Tamsin Constable

Creativity? Get the right mood/ coffee/ notebook

I’ve been bitten by a new bug – a taste for expensive, quality, no-frills Moleskine notebooks. Not just because they’re such a pleasure to handle and write in, which they are, but because they will unleash awesome creative genius.

Or so the seductive marketing implies. Moleskines, it states, were used by ‘Artists, authors and geniuses of all variety,’ including Van Gogh, Picasso and Hemingway, and ‘the famed author, Bruce Chatwin’. (If he’s so famed, why mention the fact?)

The blurb goes on, “In 1998, a small Milanese publisher brought these books back for writers, artists, travelers and all free-thinkers around the globe.” Why, snakes alive, that’s me! Writer – yes! Artist – sort of! Traveller – used to be! (but with two ‘Ls’, because I’m here, not there). Free-thinker – of course! (Quick, here’s my credit card.)

So there you have it. Success has nothing to do with hard work and commitment. You just need the right notebook!

Enough, I’ve got deadlines. First, though, a coffee. Colombian, made just like Gabriel Garcia Marquez likes it.

Short cuts

“I did not have time to write you a short letter, so I wrote you a long one instead.”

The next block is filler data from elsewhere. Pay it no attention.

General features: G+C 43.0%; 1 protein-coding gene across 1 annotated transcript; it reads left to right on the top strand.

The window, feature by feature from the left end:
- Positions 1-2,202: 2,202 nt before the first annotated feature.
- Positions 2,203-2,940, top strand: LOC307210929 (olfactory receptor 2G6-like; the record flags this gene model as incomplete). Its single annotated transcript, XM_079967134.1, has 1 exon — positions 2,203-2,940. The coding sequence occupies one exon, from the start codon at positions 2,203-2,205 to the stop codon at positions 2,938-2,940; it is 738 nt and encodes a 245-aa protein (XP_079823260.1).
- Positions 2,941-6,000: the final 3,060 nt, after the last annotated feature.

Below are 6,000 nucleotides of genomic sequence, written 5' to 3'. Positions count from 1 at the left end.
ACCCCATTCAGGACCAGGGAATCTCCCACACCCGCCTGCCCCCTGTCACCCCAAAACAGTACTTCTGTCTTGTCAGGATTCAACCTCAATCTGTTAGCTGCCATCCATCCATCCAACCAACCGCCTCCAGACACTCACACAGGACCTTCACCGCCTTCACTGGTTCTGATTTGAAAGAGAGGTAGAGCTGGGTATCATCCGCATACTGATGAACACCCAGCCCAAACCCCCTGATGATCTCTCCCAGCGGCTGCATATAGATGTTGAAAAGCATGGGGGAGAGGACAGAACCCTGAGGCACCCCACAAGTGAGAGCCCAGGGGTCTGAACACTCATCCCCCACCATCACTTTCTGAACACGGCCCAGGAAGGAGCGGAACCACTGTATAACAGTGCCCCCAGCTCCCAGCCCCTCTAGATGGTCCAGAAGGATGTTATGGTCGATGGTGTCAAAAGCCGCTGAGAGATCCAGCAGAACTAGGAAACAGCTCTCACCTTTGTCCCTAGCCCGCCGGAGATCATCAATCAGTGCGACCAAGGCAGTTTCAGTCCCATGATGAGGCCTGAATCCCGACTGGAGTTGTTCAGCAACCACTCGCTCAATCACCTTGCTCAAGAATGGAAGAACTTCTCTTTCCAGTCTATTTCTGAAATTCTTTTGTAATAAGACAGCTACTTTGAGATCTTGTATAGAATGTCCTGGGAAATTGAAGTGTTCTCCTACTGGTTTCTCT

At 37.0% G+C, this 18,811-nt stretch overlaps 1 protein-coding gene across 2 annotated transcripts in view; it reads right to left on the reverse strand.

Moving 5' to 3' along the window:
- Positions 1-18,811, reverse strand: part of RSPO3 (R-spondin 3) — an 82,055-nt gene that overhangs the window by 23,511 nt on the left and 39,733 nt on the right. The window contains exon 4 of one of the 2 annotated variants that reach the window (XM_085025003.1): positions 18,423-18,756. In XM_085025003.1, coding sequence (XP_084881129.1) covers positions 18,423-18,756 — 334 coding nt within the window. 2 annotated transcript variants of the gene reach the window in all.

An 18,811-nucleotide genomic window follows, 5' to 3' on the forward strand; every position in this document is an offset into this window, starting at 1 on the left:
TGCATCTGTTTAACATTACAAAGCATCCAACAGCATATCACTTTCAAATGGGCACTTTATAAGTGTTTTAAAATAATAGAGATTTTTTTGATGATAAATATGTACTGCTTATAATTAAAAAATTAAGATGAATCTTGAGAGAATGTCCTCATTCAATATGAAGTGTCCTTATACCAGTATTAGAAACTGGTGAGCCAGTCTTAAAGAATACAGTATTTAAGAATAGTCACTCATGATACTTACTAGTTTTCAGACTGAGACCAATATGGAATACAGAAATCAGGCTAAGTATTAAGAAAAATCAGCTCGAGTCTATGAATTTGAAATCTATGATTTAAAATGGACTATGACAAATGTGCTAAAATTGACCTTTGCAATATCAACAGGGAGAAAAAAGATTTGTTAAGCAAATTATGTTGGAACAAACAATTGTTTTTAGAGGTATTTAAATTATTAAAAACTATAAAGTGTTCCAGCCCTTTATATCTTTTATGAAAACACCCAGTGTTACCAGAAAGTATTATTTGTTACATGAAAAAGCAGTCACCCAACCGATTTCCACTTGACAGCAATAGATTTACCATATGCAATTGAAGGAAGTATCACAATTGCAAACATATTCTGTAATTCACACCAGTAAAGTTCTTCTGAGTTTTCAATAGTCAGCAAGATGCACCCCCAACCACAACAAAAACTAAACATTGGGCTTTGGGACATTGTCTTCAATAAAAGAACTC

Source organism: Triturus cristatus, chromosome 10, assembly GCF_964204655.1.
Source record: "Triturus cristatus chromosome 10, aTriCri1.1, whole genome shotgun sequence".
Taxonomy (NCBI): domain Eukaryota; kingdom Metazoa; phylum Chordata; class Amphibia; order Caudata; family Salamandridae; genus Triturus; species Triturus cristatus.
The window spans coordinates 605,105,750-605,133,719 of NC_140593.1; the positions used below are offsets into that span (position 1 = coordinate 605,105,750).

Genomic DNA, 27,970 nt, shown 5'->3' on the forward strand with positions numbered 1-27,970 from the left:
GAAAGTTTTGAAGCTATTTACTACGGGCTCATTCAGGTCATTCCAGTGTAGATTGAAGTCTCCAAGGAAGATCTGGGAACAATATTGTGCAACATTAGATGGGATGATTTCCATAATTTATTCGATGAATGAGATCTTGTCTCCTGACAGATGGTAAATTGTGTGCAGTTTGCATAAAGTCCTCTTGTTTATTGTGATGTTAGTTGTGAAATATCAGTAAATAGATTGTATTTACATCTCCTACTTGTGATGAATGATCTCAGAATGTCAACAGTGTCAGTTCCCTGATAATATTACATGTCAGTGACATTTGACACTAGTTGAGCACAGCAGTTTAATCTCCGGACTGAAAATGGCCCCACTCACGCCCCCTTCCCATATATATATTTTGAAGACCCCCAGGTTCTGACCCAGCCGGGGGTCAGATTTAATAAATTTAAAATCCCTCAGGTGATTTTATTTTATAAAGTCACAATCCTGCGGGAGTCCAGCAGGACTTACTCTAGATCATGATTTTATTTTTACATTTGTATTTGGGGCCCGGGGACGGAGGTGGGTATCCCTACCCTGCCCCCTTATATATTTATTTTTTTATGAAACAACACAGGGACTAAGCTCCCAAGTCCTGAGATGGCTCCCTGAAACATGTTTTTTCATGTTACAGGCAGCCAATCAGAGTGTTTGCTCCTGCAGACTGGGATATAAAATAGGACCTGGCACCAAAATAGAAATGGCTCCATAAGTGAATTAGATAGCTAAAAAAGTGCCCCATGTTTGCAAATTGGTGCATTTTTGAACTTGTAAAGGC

Dr Samuel Johnson who was born 300 years ago this month (1709) disliked writing that was decorative or deliberately archaic. He was a passionate advocate of excellent writing, and this, one of my favourite quotes is often attributed to him.

It turns out, though, that neither Johnson (nor Mark Twain, to whom this quote is also often attributed) ever actually said this.

But the scientist Blaise Pascal, in a letter in 1657, did write:

“Je n’ai fait celle-ci plus longue que parce que je n’ai pas eu le loisir de la faire plus courte.”

Translated, this is: “I have made this letter longer than usual because I lack the time to make it shorter.”

The inaccurate and wrongly attributed version does sound snappier. The gist is the same. But what about the tone?

Plain English leads to great style

a senior lecturer in communication at Auckland University of Technology, praises this year’s entries.

“One of the most gratifying things is the holistic approach many writers are now taking,” she said. “They’re moving beyond simplified language and are thinking about structure and the context in which their documents will be read.”

This year’s high standards prove that many people now grasp that plain English is not just about the language you use. “It’s also about attractiveness in presentation, being engaging, and recognising you’re writing for a diverse audience.”